CONCLUSIONS - Stage-matched mCRCs and adenocarcinomas have similar outcomes, with no prognostic significance to morphological subtyping. Histological characteristics of mCRC, including percentage of tumour volume comprised of mucin, were not predictive of outcome.
© 2018 John Wiley & Sons Ltd.
0 Communities
1 Members
0 Resources
14 MeSH Terms
Epithelial Smad4 Deletion Up-Regulates Inflammation and Promotes Inflammation-Associated Cancer.
Means AL, Freeman TJ, Zhu J, Woodbury LG, Marincola-Smith P, Wu C, Meyer AR, Weaver CJ, Padmanabhan C, An H, Zi J, Wessinger BC, Chaturvedi R, Brown TD, Deane NG, Coffey RJ, Wilson KT, Smith JJ, Sawyers CL, Goldenring JR, Novitskiy SV, Washington MK, Shi C, Beauchamp RD
(2018) Cell Mol Gastroenterol Hepatol 6: 257-276
MeSH Terms: Animals, Bone Morphogenetic Protein 2, Carcinoma, Cell Line, Cell Line, Tumor, Colitis, Colorectal Neoplasms, Dextran Sulfate, Humans, Inflammation, Intestinal Mucosa, Mice, Mice, Inbred C57BL, Mice, Transgenic, Smad4 Protein, Transforming Growth Factor beta1
Show Abstract · Added September 12, 2018
Background & Aims - Chronic inflammation is a predisposing condition for colorectal cancer. Many studies to date have focused on proinflammatory signaling pathways in the colon. Understanding the mechanisms that suppress inflammation, particularly in epithelial cells, is critical for developing therapeutic interventions. Here, we explored the roles of transforming growth factor β (TGFβ) family signaling through SMAD4 in colonic epithelial cells.
Methods - The gene was deleted specifically in adult murine intestinal epithelium. Colitis was induced by 3 rounds of dextran sodium sulfate in drinking water, after which mice were observed for up to 3 months. Nontransformed mouse colonocyte cell lines and colonoid cultures and human colorectal cancer cell lines were analyzed for responses to TGFβ1 and bone morphogenetic protein 2.
Results - Dextran sodium sulfate treatment was sufficient to drive carcinogenesis in mice lacking colonic expression, with resulting tumors bearing striking resemblance to human colitis-associated carcinoma. Loss of SMAD4 protein was observed in 48% of human colitis-associated carcinoma samples as compared with 19% of sporadic colorectal carcinomas. Loss of increased the expression of inflammatory mediators within nontransformed mouse colon epithelial cells in vivo. In vitro analysis of mouse and human colonic epithelial cell lines and organoids indicated that much of this regulation was cell autonomous. Furthermore, TGFβ signaling inhibited the epithelial inflammatory response to proinflammatory cytokines.
Conclusions - TGFβ suppresses the expression of proinflammatory genes in the colon epithelium, and loss of its downstream mediator, SMAD4, is sufficient to initiate inflammation-driven colon cancer. Transcript profiling: GSE100082.
1 Communities
1 Members
0 Resources
16 MeSH Terms
Antibody Responses to Subspecies Proteins in a Large Prospective Colorectal Cancer Cohort Consortium.
Butt J, Blot WJ, Teras LR, Visvanathan K, Le Marchand L, Haiman CA, Chen Y, Bao Y, Sesso HD, Wassertheil-Smoller S, Ho GY, Tinker LF, Peek RM, Potter JD, Cover TL, Hendrix LH, Huang LC, Waterboer T, Pawlita M, Epplein M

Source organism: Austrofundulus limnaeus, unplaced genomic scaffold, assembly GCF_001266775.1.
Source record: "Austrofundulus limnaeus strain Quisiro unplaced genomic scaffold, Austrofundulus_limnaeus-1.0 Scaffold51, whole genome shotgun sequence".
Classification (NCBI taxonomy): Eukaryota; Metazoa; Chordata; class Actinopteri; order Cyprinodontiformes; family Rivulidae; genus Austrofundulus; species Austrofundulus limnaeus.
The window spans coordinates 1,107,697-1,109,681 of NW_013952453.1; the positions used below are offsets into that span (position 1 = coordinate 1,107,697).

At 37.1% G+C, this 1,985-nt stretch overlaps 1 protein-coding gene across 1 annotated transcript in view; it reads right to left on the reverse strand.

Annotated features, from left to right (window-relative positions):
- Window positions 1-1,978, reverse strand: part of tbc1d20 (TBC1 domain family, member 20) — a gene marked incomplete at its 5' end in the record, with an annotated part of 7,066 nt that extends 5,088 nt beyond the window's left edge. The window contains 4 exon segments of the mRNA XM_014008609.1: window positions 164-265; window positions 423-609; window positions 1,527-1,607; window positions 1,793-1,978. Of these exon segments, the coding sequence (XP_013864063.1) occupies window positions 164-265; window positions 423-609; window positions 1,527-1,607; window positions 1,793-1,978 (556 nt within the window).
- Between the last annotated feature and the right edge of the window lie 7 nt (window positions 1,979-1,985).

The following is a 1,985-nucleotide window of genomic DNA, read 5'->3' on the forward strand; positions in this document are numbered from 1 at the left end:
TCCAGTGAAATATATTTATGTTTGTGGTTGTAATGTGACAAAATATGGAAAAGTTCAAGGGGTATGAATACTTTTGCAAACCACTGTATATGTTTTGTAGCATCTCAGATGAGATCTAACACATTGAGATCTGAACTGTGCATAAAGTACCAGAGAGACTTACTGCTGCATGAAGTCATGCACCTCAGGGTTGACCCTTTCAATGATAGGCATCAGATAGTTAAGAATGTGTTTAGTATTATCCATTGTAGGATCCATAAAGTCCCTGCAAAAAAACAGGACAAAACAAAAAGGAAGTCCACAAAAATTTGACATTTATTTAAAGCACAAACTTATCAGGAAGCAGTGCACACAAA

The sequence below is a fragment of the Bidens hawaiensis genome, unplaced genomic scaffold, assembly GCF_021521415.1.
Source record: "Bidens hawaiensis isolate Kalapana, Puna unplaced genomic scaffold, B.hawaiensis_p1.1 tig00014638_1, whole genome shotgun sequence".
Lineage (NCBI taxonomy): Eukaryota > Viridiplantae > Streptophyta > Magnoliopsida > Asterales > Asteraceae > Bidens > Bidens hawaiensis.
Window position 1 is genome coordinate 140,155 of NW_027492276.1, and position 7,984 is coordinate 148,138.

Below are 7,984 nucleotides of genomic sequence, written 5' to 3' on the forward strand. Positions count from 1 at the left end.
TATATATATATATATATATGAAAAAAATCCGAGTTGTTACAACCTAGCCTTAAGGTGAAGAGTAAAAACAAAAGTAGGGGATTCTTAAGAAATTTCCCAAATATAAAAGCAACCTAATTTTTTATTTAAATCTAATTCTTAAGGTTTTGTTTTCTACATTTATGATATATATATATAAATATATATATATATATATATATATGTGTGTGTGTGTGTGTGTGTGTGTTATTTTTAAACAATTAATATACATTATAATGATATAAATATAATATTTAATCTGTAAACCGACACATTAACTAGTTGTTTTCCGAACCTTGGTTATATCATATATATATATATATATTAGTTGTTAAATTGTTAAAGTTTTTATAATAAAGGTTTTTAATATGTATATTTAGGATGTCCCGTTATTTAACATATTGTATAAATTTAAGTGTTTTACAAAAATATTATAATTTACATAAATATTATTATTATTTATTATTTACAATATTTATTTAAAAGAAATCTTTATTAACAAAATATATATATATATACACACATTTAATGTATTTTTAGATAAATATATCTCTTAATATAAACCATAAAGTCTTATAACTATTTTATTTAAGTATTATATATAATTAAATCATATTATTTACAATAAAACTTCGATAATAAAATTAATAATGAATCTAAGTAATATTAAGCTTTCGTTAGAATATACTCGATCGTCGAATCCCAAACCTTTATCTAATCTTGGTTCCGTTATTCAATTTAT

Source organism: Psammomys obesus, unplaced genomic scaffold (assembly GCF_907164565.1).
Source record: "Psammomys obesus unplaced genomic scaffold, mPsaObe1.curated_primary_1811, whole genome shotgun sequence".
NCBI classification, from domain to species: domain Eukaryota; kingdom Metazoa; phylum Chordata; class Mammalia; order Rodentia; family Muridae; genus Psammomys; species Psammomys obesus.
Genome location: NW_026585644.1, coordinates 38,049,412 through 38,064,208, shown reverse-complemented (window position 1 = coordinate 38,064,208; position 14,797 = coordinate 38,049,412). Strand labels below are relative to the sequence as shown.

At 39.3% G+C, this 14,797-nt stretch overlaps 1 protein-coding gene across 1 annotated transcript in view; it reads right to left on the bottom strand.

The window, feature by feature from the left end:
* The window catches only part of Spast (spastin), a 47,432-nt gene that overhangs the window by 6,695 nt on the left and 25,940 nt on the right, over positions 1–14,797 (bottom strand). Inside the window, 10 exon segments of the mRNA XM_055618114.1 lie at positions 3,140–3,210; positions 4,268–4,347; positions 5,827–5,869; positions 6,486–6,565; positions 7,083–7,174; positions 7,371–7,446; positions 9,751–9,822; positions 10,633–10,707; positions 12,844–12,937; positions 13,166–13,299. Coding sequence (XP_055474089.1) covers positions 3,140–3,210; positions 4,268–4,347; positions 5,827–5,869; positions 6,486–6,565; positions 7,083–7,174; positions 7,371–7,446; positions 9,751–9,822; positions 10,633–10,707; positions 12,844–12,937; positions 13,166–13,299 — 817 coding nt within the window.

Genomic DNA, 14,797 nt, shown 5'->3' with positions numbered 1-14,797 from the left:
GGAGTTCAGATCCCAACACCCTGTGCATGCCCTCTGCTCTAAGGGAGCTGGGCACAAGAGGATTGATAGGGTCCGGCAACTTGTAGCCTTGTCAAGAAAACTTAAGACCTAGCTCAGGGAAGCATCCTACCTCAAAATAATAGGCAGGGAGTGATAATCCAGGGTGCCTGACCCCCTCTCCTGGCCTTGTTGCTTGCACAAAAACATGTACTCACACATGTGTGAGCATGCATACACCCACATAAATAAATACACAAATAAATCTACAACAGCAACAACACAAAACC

(2018) Cancer Epidemiol Biomarkers Prev 27: 1186-1194
MeSH Terms: Adolescent, Adult, Aged, Aged, 80 and over, Antibodies, Bacterial, Antibody Formation, Bacterial Proteins, Case-Control Studies, Colorectal Neoplasms, Female, Follow-Up Studies, Humans, Male, Middle Aged, Prognosis, Prospective Studies, Streptococcal Infections, Streptococcus gallolyticus subspecies gallolyticus, Young Adult
Show Abstract · Added July 29, 2018
Antibody responses to subspecies (SGG) proteins, especially pilus protein Gallo2178, have been consistently associated with colorectal cancer risk. Previous case-control studies and prospective studies with up to 8 years of follow-up, however, were unable to decipher the temporality of antibody responses to SGG in the context of the long-term multistep development of colorectal cancer. In this study, we analyzed a large U.S. colorectal cancer cohort consortium with follow-up beyond 10 years for antibody responses to SGG. We applied multiplex serology to measure antibody responses to 9 SGG proteins in participants of 10 prospective U.S. cohorts (CLUE, CPSII, HPFS, MEC, NHS, NYUWHS, PHS, PLCO, SCCS, and WHI) including 4,063 incident colorectal cancer cases and 4,063 matched controls. Conditional logistic regression was used to assess whether antibody responses to SGG were associated with colorectal cancer risk, overall and by time between blood draw and diagnosis. Colorectal cancer risk was increased among those with antibody responses to Gallo2178, albeit not statistically significant [OR, 1.23; 95% confidence interval (CI), 0.99-1.52]. This association was stronger for cases diagnosed <10 years after blood draw (OR, 1.40; 95% CI, 1.09-1.79), but was not found among cases diagnosed ≥10 years after blood draw (OR, 0.79; 95% CI, 0.50-1.24). In a large cohort consortium, we reproduced the association of antibody responses to SGG Gallo2178 with colorectal cancer risk for individuals diagnosed within 10 years after blood draw. This timing-specific finding suggests that antibody responses to SGG are associated with increased colorectal cancer risk only after tumorigenesis has begun. .
©2018 American Association for Cancer Research.
0 Communities
1 Members
0 Resources
19 MeSH Terms